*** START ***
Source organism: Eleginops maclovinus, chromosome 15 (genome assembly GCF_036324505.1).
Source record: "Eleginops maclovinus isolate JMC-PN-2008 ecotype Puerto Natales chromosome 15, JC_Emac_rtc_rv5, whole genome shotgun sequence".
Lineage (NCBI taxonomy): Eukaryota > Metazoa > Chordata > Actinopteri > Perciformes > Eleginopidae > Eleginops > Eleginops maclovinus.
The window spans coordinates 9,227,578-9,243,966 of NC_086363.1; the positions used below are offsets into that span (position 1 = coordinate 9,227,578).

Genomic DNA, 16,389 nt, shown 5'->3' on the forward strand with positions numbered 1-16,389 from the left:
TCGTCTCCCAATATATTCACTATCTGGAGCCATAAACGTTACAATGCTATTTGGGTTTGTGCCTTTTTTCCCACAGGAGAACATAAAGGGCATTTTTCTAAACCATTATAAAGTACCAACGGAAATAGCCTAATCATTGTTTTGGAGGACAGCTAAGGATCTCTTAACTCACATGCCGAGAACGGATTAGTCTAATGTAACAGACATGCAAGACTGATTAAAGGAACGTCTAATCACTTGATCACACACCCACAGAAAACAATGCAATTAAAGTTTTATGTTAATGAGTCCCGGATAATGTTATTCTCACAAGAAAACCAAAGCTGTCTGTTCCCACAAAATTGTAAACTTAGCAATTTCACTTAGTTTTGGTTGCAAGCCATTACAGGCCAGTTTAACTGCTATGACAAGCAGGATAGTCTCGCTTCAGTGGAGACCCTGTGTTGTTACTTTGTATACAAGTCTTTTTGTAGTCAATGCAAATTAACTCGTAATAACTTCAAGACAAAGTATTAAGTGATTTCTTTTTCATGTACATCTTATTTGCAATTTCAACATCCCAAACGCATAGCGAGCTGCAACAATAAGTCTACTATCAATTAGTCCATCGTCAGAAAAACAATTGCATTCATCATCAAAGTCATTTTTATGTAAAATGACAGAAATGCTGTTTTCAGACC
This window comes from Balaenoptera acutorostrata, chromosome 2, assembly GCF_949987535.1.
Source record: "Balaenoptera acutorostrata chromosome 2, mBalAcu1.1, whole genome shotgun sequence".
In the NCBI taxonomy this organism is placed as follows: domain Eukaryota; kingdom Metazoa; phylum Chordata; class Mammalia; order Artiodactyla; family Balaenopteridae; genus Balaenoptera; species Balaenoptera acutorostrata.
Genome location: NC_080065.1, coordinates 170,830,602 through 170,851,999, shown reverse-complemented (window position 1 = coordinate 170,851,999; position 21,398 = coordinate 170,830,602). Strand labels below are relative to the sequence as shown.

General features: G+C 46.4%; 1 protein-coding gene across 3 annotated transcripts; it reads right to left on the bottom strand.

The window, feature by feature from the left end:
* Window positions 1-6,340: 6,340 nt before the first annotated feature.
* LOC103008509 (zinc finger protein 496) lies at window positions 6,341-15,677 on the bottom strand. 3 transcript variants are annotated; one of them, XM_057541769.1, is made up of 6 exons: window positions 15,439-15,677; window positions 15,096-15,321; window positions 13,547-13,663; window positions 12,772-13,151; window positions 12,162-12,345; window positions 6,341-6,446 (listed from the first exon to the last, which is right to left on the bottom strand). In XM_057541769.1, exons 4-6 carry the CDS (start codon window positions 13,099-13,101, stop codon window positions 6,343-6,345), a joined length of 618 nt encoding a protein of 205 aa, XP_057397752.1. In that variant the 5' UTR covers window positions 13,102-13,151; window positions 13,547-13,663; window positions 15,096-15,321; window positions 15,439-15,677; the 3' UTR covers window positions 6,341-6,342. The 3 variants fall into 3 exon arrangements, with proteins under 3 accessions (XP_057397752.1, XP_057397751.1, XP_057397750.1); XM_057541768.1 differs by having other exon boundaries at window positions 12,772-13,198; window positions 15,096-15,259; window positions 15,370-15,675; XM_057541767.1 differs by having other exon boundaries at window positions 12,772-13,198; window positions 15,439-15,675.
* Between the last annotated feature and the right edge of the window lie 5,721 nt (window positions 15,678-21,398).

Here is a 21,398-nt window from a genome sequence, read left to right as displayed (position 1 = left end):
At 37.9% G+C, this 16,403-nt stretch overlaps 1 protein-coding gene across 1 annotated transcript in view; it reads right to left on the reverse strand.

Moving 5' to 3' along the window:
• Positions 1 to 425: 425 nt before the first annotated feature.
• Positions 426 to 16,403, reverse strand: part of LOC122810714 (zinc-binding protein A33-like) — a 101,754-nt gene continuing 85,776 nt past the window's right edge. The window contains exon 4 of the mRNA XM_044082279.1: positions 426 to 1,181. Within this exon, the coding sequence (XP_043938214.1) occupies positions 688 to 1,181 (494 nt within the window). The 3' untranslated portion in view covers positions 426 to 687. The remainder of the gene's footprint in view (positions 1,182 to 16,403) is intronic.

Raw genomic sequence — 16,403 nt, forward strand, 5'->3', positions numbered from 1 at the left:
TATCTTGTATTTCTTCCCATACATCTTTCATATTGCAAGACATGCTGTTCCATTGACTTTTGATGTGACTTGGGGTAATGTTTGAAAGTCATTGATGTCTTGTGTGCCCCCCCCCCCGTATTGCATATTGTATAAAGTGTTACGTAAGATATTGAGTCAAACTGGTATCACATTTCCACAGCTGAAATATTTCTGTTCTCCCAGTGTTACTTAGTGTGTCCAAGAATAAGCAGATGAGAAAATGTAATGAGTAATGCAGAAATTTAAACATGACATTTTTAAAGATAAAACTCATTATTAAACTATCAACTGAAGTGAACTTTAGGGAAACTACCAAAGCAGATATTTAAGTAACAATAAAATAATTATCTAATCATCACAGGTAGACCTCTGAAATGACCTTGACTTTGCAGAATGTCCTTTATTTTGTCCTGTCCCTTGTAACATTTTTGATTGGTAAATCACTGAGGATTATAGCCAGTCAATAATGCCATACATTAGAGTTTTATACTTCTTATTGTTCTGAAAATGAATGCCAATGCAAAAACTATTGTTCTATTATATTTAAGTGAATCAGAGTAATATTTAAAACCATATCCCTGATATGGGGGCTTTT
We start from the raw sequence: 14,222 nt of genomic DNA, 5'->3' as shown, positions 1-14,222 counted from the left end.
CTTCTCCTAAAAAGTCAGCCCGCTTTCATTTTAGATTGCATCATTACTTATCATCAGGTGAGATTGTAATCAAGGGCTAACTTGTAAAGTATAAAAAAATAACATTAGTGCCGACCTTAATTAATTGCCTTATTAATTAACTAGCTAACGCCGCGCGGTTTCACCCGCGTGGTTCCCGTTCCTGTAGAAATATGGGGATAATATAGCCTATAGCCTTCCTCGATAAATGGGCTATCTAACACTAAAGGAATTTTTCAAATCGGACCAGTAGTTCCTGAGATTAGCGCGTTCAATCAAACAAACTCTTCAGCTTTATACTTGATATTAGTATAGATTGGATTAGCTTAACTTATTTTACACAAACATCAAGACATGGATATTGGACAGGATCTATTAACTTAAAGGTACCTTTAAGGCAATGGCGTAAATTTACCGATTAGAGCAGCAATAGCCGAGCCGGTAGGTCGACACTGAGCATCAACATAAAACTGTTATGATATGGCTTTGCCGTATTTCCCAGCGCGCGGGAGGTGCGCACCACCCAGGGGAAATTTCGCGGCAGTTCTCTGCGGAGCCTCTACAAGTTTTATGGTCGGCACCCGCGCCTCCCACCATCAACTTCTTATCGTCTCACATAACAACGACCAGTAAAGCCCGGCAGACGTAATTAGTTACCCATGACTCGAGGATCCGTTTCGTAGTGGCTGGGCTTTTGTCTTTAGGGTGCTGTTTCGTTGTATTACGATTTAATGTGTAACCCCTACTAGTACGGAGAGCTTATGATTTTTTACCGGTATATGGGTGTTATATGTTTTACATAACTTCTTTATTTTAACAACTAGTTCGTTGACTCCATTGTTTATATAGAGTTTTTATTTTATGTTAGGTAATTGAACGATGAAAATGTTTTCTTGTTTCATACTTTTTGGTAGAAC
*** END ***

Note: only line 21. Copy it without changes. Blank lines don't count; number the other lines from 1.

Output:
Raw genomic sequence — 16,403 nt, forward strand, 5'->3', positions numbered from 1 at the left: